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We Need More People ... Or Do We?

One of the main things I hear when I am asked to assist an organization improving their portfolio operations is that everyone thinks the solution to their “problem” is to get more people. The feeling is that there is simply too much work that needs to be done. Organizations in this situation will decide that “something needs to be done” and so start looking to quantify how many more people would be needed to get all the currently approved work done. Organizations ask each project something like “given target completion date is X, and based on progress so far, how many more people do you need to hit the date?” Since so many projects are in trouble with will result in a “need” for 30% more people which is probably not possible given the current budget.

The reality is that given that, even if there was budget, onboarding is a lengthy process, we really need to understand whether we are getting the most effective outcome given the capacity we have. Further we need to step back from the problem and ask ourselves how we keep on getting into this situation? Generally, I have found that organizations are not making the best use of capacity for two reasons:

  • Organizations approve too much portfolio level work which results in missing commitments, slow delivery, and a lack of focus on the value (outcome) required by the portfolio.
  • Organizations do not focus on what it takes to deliver value, focusing instead on managing people rather than the system of delivery.

A couple of simple exercises can be used to provide visibility (data) into these areas. Firstly, we need to understand the demand we have on the system and compare it to the capacity available to deliver on that demand. The approach I’ve taken in the past is:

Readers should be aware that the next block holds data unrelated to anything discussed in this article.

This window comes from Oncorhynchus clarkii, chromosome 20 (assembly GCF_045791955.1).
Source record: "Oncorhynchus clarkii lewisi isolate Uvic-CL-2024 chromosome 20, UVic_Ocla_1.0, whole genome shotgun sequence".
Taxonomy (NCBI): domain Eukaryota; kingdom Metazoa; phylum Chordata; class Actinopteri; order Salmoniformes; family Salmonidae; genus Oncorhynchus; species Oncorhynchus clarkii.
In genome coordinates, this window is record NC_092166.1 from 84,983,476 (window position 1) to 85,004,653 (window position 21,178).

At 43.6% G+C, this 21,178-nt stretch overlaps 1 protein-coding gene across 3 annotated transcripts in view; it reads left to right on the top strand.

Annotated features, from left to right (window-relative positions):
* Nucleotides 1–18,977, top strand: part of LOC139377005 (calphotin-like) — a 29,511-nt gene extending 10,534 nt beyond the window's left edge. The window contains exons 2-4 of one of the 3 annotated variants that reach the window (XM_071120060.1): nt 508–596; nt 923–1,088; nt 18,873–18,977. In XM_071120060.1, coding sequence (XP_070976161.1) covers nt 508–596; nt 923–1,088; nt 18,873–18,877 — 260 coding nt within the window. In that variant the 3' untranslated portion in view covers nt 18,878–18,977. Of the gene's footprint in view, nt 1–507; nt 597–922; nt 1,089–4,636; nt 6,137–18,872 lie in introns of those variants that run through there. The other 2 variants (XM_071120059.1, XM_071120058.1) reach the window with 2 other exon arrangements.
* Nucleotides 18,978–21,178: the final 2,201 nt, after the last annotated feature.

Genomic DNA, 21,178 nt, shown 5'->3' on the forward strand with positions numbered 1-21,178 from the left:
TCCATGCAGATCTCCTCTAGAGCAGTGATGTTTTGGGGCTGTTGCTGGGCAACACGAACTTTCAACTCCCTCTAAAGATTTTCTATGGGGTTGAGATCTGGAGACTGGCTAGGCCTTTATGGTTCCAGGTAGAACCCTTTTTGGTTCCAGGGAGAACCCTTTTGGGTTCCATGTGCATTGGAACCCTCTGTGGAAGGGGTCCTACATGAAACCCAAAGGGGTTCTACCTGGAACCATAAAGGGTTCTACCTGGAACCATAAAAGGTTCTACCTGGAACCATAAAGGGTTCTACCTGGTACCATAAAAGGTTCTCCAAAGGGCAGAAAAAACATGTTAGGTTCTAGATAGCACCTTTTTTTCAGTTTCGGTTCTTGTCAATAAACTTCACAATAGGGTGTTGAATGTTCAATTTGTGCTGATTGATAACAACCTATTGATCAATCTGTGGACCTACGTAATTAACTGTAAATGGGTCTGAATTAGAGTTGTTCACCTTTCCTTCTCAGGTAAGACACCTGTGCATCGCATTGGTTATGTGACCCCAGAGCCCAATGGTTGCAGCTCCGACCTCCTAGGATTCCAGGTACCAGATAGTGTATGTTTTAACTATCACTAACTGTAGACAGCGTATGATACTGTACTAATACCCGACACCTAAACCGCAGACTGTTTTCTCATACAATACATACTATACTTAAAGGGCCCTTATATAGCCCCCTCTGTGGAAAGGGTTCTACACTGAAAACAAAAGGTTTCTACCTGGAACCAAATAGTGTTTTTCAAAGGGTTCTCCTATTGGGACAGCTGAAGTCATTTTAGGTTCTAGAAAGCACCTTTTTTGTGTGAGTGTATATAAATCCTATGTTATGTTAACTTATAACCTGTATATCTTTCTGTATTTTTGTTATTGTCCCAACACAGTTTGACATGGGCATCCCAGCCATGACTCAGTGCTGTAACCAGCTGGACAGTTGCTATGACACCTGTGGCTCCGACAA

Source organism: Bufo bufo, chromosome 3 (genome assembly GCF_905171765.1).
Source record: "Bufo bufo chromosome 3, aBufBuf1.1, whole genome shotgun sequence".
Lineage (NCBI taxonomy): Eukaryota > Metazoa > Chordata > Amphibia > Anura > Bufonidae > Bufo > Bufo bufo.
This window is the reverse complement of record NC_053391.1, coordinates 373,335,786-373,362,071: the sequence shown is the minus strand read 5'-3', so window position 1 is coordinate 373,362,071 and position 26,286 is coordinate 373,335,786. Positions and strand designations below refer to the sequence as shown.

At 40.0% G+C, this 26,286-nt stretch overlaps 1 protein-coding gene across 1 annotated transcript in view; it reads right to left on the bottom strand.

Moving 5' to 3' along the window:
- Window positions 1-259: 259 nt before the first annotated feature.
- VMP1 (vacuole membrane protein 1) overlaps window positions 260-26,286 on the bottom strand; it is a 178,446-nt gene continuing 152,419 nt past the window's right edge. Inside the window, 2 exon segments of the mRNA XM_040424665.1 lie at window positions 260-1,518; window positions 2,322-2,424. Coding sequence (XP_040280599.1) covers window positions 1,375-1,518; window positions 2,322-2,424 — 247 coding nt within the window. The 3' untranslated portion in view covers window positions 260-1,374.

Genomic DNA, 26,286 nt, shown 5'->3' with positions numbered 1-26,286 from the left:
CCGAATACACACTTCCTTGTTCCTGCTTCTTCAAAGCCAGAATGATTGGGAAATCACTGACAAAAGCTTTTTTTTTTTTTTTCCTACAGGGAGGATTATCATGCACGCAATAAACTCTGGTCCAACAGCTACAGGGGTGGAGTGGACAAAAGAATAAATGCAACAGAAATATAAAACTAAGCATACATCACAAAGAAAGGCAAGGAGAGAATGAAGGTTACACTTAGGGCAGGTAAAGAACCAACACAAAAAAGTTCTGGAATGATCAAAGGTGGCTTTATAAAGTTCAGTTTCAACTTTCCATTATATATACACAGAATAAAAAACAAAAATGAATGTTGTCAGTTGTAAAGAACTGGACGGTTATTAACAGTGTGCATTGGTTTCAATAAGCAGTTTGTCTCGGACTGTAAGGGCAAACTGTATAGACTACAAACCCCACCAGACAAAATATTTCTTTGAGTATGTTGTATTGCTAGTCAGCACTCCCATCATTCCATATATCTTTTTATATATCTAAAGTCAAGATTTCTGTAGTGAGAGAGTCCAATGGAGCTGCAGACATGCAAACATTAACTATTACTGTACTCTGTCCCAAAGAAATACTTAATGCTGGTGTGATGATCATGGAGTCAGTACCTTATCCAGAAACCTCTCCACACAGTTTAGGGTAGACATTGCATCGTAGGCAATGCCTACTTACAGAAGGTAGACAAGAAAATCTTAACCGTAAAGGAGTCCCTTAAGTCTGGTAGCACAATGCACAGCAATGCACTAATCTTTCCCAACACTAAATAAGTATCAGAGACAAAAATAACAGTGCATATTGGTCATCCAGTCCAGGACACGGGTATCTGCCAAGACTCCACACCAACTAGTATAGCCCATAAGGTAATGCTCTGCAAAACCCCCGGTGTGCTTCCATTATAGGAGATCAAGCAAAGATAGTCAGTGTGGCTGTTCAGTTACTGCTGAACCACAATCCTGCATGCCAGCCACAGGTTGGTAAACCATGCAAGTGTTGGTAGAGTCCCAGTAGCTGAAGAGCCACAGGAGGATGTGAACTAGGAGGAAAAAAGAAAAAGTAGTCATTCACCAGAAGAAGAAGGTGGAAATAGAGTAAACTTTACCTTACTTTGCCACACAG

• To determine demand because of portfolio initiatives:
    • Generate a list of the current portfolio initiatives.
    • Have the senior technical or architects people size the remaining work of each initiative (ranges of person-weeks)
  • To determine capacity available to work portfolio initiatives:
    • Determine number of people we have available to do work.
    • Determine how much of a person’s time is spent on initiatives in general. This is done by, for example, taking the total available capacity of a person for an iteration, subtracting off meetings, business-as-usual, production support etc. You will probably end up with 20-40% of a person’s time available for work on initiatives (note: this is often a surprise to all)
  • Demand vs Capacity:
    • Compare the demand to capacity within some timeframe e.g. one-year look ahead. This will tell you roughly whether you have too much work “approved”. Gross numbers will show you how “bad” things are.

In many cases this will lead to a healthy discussion about how we focus our efforts on a few of the most important initiatives as well as a discussion of how much work we should kick-off at the portfolio level. I’ve seen situations where there is 5 years of work that has already been approved and there is still more work being approved! The resultant discussion typically results in a pure prioritized top-10 list to start to clear the backlog and rules for any subsequent approvals (e.g. cannot approve new initiative until another item is finished.)